“My Fiancé Will Take My Name When We Marry, And Now His Parents Won’t Come to Our Wedding”

My fiancé and I are getting married and he (plus our future children) will be taking my name. His parents are so upset over this that they are not coming to our wedding. We had a pretty good relationship with them before this and I am honestly shocked at the reaction. What do I do? — What’s In A Name?

*You* do nothing, except continue with your wedding plans and supporting your fiancé. It’s his job to manage a relationship with his parents and it’s up to him to do – or not to do – anything regarding his parent’s behavior. If I were he, I’d probably send a note to my parents expressing disappointment in their decision to miss my wedding, but to let them know that I’m very happy in my decision to marry, to take my spouse’s name, and to give our future kids’ her name, and that when they’re ready to accept that, we welcome their presence in our lives. From there, it’s really up to them how to proceed – the ball will be in their court, so to speak. This doesn’t negate the pain their behavior might cause your partner (and you), and you can – and should – certainly support your fiancé through navigating whatever emotions he might be feeling and how he might express himself. You can also ask him what he might need from you and how best you can support him.

I’m 24 and had one of the most important experiences of my life this year that has forever impacted me. I’ve dealt with so much social anxiety throughout my life and have finally been able to overcome some of it, thanks to my good friend, “John.” I can finally talk to strangers or people in public without as much anxiety/fear. John and I went to the bar on Christmas and he asked out this guy, “Roger.” Then on New Year’s they were “officially boyfriends” and we all three celebrated New Years together at the bar.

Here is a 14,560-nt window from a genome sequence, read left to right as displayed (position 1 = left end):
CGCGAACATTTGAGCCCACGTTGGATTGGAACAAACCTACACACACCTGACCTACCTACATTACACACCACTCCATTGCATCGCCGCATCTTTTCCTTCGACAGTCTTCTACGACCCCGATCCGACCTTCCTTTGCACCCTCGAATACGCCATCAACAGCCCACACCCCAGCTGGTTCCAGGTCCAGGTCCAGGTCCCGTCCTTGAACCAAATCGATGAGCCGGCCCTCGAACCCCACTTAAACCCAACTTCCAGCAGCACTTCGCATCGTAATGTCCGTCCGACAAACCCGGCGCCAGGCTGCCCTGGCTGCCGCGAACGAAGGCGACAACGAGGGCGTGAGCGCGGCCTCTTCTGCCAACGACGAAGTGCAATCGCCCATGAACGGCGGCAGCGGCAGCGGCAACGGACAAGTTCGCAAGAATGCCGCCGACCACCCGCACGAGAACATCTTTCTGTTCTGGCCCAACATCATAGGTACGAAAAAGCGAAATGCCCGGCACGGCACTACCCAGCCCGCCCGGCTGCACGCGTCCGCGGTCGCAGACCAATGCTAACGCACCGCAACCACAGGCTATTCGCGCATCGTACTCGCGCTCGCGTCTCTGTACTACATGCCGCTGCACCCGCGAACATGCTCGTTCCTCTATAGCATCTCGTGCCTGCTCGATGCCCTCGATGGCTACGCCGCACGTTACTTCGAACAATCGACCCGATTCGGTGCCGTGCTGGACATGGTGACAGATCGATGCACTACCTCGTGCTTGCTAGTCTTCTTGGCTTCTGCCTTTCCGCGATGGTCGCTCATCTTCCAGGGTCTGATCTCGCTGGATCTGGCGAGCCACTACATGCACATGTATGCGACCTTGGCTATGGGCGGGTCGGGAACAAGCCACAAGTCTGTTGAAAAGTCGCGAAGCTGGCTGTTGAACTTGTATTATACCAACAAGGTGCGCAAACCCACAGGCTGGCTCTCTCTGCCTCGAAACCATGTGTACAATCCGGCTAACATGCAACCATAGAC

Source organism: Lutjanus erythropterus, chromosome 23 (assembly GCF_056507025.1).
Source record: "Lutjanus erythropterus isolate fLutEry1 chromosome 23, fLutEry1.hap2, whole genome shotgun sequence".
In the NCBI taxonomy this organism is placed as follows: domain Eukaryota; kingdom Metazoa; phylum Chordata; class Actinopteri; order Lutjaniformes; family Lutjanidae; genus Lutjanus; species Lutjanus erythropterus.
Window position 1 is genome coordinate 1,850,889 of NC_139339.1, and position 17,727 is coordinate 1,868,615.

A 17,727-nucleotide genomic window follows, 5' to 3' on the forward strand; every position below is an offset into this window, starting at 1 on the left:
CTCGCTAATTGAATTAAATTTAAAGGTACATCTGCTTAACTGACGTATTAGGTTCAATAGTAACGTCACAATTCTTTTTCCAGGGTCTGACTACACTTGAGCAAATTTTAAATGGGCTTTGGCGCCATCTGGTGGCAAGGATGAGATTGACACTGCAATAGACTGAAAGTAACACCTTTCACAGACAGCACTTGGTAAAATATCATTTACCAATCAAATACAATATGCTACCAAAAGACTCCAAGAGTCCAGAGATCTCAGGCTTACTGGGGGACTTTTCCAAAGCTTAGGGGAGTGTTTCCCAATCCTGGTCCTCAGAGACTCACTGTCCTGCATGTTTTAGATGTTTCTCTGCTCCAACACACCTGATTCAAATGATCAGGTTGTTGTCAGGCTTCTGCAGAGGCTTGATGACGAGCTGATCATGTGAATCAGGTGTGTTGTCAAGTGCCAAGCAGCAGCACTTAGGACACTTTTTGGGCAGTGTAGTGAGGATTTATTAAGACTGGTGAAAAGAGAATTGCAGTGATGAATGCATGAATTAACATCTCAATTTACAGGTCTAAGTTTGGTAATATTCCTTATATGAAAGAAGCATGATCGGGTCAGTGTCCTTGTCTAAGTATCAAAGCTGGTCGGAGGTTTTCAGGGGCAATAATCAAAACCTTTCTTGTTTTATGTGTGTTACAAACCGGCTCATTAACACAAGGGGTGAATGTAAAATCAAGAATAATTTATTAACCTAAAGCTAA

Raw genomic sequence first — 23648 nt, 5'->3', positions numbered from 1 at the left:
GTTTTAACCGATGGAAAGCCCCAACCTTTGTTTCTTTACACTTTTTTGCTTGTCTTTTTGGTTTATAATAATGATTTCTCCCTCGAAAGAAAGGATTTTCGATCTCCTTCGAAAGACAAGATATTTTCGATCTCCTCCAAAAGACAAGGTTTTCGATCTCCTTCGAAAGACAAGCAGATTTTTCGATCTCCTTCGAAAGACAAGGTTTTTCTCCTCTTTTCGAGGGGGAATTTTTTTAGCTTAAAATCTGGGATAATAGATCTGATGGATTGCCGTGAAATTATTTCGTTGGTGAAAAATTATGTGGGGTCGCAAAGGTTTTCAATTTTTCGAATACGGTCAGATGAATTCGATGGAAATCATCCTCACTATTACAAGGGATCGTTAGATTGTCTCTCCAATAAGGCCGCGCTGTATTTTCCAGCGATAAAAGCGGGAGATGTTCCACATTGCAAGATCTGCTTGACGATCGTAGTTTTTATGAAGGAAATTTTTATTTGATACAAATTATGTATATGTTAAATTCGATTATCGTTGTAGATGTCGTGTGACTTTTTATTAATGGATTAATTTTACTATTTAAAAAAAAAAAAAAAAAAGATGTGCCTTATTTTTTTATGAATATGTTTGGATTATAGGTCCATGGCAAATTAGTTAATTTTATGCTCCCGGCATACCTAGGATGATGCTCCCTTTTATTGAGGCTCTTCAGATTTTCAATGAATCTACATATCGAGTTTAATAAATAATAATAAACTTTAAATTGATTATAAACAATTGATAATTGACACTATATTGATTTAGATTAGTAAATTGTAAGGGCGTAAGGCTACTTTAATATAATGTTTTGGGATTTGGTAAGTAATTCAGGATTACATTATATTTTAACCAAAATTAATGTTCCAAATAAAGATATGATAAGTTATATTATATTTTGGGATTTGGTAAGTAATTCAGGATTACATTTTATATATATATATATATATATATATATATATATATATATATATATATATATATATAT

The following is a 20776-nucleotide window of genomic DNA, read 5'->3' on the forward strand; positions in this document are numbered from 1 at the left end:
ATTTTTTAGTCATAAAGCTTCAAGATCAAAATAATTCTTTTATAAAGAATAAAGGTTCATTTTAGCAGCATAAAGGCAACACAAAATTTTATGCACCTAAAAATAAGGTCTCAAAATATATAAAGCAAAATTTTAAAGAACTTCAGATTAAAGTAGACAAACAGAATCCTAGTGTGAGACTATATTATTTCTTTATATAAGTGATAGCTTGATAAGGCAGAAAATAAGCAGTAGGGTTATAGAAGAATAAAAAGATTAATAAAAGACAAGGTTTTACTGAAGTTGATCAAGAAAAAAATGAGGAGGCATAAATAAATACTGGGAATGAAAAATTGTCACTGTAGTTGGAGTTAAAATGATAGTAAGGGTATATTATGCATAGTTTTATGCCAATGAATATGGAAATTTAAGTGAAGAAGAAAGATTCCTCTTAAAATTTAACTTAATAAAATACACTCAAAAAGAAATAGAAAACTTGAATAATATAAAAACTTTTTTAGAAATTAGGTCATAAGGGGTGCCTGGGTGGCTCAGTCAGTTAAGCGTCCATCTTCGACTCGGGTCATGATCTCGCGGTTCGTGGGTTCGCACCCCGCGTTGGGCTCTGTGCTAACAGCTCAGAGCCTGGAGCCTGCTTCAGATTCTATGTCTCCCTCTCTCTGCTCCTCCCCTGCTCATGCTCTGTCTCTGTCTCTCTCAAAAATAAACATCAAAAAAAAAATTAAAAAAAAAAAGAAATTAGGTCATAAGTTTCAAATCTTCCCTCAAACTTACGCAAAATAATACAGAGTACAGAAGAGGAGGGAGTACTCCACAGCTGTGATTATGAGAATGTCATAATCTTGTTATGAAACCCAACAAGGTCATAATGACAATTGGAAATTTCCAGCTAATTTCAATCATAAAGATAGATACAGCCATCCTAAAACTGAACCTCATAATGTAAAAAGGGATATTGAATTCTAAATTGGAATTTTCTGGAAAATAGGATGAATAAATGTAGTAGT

Things occurred that night that convinced me that they were officially over because of the level of anger I saw in both of them. I shouldn’t have assumed that and I sincerely regret it. Later that night I messaged Roger and told him I was sorry about everything and hoped he was doing alright. I also told him I thought he was really attractive. I told him “I’m sorry” (fearing it wasn’t appreciated) and he said “it’s okay” like it was no problem. Little did I know that he and my friend, John, had made up and were both in bed together. I don’t understand why neither of them texted me and explained they were together again after I said those things.

The next day the three of us went out to the bar again and were having an amazing, fun time. We went to another bar together in my car. I nearly remember everything from that night up until John telling me that he was going to drive which I agreed was safer and I don’t recall anything after that. I woke up a few hours later at my house and, apparently, I had blacked out (my first experience to do so). I really don’t recall drinking more than the usual amount, which is strange.

John texted me hours later saying “we need to talk.” I assumed it only had something to do with my telling Roger that I think he is attractive. At the bar they had acted like nothing had happened and I assumed John didn’t know about my messaging Roger. Well, not only was he upset I called his boyfriend attractive – which I completely understand – he is also accusing me of touching his boyfriend sexually at the bar. I would never do that, especially to my best friend who means so much to me. I would never do that, let alone to someone I barely know, and in public, as well.

John said not to message Roger about the situation. Well, I didn’t listen because I was furious I was being accused of something I wouldn’t do. Roger said I touched him and literally had my hands “deep down” there. Then he blocked me. I asked John why he didn’t confront me about the messages calling Roger attractive, and he told me Roger didn’t want any drama, which I find suspicious…

I don’t know what to do. John is the only friend I have, and I care about him a lot. — Don’t Remember Being Handsy

For someone who is in the wrong here, you don’t seem to be as humble and apologetic about your mistakes as you should be. Reaching out to Roger to tell him how attractive you think he is when just hours earlier you believed he was your best friend’s boyfriend is pretty low, and I’m not picking up on the appropriate level of remorse from you (and I suspect John isn’t either). You’re also very defensive about your behavior the last time the three of you went out, claiming you’d never act the way you’re being accused of while also admitting you blacked out and don’t remember the second half of your night. Even your admission about the amount you drank is defensive (“I really don’t recall drinking more than the usual amount, which is strange.” It’s actually not strange to not recall things when you’ve had enough to drink to black out.)